1. This site uses cookies. By continuing to use this site, you are agreeing to our use of cookies. Learn More.
  2. Hi Guest, welcome to the TES Community!

    Connect with like-minded education professionals and have your say on the issues that matter to you.

    Don't forget to look at the how to guide.

    Dismiss Notice

'Pay for foreign exchange trips rather than a week in Majorca,' top headteacher tells parents

Discussion in 'Education news' started by TES_Rosaline, Jan 12, 2016.

  1. TES_Rosaline

    TES_Rosaline Administrator Staff Member

  2. oldsomeman

    oldsomeman Star commenter

    My children went on many an exchange trip over their lives and benefited no end..however,if its a choice of an exchange trip or a family holiday i would prefer the family holiday!
    sabrinakat and palmtree100 like this.
  3. TCSC47

    TCSC47 Star commenter

    There are many families who can not afford either. This seems to me to be yet another them and us issue, which avoids considering them.
  4. palmtree100

    palmtree100 Lead commenter

    Quality time with family is precious these days, no matter where it is spent.
  5. xena-warrior

    xena-warrior Star commenter

    Has it occurred to Mr Poshschool that it's the parents who need a holiday, not the kids?
  6. Grandsire

    Grandsire Star commenter

    My parents really struggled financially when I was growing up - although I wasn't aware of it at the time. I never noticed that other people had foreign holidays - we always went camping in Wales or Devon, and had great days out together.
    When the option of a short school trip to France came up in my first year secondary school, I immediately wanted to go - which obviously surprised my parents completely because I was a very quiet, insecure child. Somehow they found the money (I dread to think now how hard it must have been) and away I went - the first of the family to go abroad! Despite being homesick, I got the travel-bug completely, and went on to do two exchanges, and yes, I was homesick each time, but loved it anyway. It was many more years before my parents could afford to travel outside the UK themselves, but they allowed me to go and did all they could to make it possible, without saying a word about the cost or inconvenience.
    I'm so proud now of their attitude and determination to help me do what I wanted to do, and eternally grateful to my school for organising these trips. Without them, I'd never have had the opportunity which gave me my love of travelling and interest in the world.
    sabrinakat and JessicaRabbit1 like this.
  7. JessicaRabbit1

    JessicaRabbit1 Senior commenter

    I had amazing opportunities in my school and visited Istanbul and the USSR as it was then. I was lucky that my parents could afford it. I will never, as long as I live, forget watching Swan Lake at the Bolshoi then walking back through the snow in Red Square with St Basil's and the Kremlin all lit up. One of the most breath-taking sights of my life. Taking the overnight train to Leningrad. Getting p****ed on vodka (this was 6th form!) in our grim, government hotel. -25 degrees in February!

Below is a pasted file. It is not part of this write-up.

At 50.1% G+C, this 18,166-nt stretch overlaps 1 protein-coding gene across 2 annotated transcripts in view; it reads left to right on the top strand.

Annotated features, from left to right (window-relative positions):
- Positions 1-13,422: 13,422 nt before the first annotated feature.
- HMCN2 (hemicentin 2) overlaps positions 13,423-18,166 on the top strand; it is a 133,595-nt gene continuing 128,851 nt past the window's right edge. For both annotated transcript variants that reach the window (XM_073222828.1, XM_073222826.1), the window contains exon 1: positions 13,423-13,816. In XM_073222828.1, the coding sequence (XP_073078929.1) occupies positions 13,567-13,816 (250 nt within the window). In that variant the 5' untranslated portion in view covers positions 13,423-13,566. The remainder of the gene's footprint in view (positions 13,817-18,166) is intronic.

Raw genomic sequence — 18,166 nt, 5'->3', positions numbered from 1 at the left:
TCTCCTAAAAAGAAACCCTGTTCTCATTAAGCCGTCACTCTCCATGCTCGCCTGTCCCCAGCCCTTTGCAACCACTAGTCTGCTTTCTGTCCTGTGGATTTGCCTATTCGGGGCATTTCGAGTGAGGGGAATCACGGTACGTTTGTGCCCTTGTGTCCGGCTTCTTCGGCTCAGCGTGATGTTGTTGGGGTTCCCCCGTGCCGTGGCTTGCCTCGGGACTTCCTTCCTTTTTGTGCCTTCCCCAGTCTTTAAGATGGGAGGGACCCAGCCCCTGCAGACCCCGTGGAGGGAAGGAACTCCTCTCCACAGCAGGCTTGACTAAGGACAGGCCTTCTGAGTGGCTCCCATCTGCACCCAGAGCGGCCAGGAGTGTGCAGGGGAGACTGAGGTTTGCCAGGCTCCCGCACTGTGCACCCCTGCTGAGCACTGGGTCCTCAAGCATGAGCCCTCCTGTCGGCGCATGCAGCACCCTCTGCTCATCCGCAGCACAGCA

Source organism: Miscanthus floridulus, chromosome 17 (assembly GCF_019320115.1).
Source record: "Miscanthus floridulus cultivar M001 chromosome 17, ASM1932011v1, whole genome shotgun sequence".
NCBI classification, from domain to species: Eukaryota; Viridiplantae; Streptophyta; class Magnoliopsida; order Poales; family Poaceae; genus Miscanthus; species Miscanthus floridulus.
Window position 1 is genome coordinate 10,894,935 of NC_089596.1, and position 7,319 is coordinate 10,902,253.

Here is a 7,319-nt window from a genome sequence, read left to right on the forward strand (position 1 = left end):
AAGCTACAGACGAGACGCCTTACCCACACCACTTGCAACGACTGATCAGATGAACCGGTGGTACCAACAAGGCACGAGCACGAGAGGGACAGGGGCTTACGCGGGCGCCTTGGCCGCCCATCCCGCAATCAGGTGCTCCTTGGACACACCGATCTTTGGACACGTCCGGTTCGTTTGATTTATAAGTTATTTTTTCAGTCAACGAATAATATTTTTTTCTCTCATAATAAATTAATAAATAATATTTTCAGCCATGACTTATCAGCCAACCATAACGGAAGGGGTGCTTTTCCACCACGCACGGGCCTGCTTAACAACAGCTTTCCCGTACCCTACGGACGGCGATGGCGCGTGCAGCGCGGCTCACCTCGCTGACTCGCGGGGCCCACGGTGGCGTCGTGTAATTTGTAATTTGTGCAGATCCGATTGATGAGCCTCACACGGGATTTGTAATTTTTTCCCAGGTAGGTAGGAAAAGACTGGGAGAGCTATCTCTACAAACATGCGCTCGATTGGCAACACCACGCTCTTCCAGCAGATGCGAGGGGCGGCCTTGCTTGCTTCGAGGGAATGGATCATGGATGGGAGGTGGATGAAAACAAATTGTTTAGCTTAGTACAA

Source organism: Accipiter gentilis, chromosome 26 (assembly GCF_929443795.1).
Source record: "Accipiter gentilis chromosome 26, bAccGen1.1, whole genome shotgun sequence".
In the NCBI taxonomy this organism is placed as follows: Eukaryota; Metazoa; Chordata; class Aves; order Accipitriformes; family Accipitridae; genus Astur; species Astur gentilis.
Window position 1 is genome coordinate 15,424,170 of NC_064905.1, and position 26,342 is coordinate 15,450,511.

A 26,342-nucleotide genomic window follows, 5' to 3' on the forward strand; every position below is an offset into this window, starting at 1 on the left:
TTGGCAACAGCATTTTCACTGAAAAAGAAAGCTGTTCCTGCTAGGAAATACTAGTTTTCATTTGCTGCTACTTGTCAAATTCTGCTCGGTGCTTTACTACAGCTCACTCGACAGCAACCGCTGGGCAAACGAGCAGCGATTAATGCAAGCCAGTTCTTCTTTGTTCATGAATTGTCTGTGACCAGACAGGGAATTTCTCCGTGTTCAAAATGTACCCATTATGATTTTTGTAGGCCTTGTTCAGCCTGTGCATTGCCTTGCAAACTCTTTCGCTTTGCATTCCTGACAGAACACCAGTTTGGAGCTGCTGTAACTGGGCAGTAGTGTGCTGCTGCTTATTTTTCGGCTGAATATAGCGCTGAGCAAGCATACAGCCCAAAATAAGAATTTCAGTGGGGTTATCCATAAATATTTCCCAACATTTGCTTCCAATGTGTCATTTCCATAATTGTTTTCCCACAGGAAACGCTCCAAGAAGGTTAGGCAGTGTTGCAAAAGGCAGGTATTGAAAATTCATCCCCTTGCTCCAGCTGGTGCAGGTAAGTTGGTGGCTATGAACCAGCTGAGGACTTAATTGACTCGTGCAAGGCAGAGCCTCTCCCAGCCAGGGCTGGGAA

Because of these opportunities I developed a true travel bug and have been lucky enough to have worked in travel before I became a teacher, visiting many many countries. My eldest is going on his first French exchange this year and although he is shy, I hope he will benefit because when we go to France each year to visit the in-laws he never tries to converse with the locals. He needs to be thrown in at the deep end! They are off to Carcassonne, somewhere I've not been to, and I'm so jealous.

    That said, there are hundreds of beautiful spots in the UK and our dream at the moment is to buy a camper van and take in our own country.

    We have always said school trips are a priority, but I wouldn't put them before a family holiday.
  8. phlogiston

    phlogiston Star commenter

    It rather depends on NFL teachers getting support from the school, and being willing to spend a week away working.
  9. TCSC47

    TCSC47 Star commenter

    I had forgotten about this. Back in the 80's I assisted with the organisation and running of several school trips abroad. Half were trips to Germany and the other half were ski weeks in Italy. They were extremely hard work with all sorts of problems to deal with and overcome both before and during the trips as all the teachers here who have done it, will testify. They were challenging and left us with a great sense of achievement, but they were NOT easy! They were damn hard work!

    These trips were held within term time leaving half terms available for the rest recuperation, outstanding admin and prep time that they have always been necessary for. But come the 90's and school trips were required to be taken outside term time in the "holidays". Many teachers continued to make the enormous effort of running trips in their personal time but I think very much to the detriment of their mental health. I made the concious decision to draw back my effort on these trips to make sure I was able to tick the absolute necessary OFSTED boxes in my classes and retain some semblance of my own life and well being.
  10. Landofla

    Landofla Established commenter

    Family holidays are more important than exhange trips.

    I'm just thinking about how you could pop on a film about foreign exchange students and infer lots, but imagine how the kids would feel watching a family holiday video and thinking "if only".
    wanet likes this.

Share This Page